Recently, while out for lunch with my editor, she remarked that my work always contains strong female characters. While this is true, what she said made me think more deeply about my motivation and what I look for in a strong female character.
Not long after that I did a beta read for a fellow author which made me think in a new way about my own writing and what I look for as a reader. Yes, the author you do a favour for may not be the only one to benefit. Haha.
A third incident, actually from a new promotion coach I met on-line, asked me a similar question. Why do I write what I do? What drives my passion?
I have said before that my writing is character-driven as opposed to plot-driven. That is not to say that I neglect plot, or even setting, but rather that these are used to allow my protagonist to change and grow. This is also what I look for when I read. It may explain why mystery is not a genre I am drawn to. Nor do I normally choose court dramas, or action adventures. I will often stop reading a book that does not have characters who show me how they tick and why, or who don’t grow or change as a result of what happens to them. Those books bore me. Fortunately the book I beta read was atypical – a mystery with a wonderful character who struggled with personal challenges and changed as a result.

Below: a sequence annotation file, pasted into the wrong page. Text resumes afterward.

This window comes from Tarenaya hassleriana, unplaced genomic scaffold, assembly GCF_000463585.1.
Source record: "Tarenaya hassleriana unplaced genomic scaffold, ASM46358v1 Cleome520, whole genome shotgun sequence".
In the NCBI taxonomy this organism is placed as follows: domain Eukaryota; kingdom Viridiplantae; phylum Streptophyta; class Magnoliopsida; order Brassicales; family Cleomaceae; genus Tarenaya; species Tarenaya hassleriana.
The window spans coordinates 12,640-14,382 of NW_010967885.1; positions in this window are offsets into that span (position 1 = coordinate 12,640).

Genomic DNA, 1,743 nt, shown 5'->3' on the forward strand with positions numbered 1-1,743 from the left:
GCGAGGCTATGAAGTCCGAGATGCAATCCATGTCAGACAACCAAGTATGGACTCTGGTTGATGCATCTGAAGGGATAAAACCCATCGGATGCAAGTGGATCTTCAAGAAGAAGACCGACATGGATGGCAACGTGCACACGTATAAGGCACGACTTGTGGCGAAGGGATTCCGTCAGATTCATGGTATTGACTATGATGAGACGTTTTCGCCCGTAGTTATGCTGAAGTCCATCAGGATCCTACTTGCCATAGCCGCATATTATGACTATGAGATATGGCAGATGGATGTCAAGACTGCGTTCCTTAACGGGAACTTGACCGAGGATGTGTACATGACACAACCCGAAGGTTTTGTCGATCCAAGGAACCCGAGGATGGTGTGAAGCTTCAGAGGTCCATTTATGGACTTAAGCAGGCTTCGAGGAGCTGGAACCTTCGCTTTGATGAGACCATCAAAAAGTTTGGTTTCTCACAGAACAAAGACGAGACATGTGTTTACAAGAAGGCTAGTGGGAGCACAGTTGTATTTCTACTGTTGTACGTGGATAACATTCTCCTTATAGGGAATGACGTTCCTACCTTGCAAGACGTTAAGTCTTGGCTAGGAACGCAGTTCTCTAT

I realized that, while I create strong female characters (and this is deliberate), mine are not the ass-kicking, system-bucking rebels I have seen in many novels. My characters’ strength is often seen as unremarkable, taken for granted, and in response to a need, not as the result of a desire to be exceptional or noticed. Her role, while often unconventional, is not to change her world but rather to rise above it in response to a situation. Recognizing this made me realize that my main male characters are not much different in this respect. Now that was a revelation I had not had before.
I love to explore what “strong” means to me. This involves looking at gender roles in non-conventional ways. To that end I create worlds, settings, and cultures that never and never will exist. A participant at a workshop I attended a couple of months ago took me seriously to task for calling my trilogy “pseudo-medieval” and not making it historically accurate. To her historical accuracy was paramount.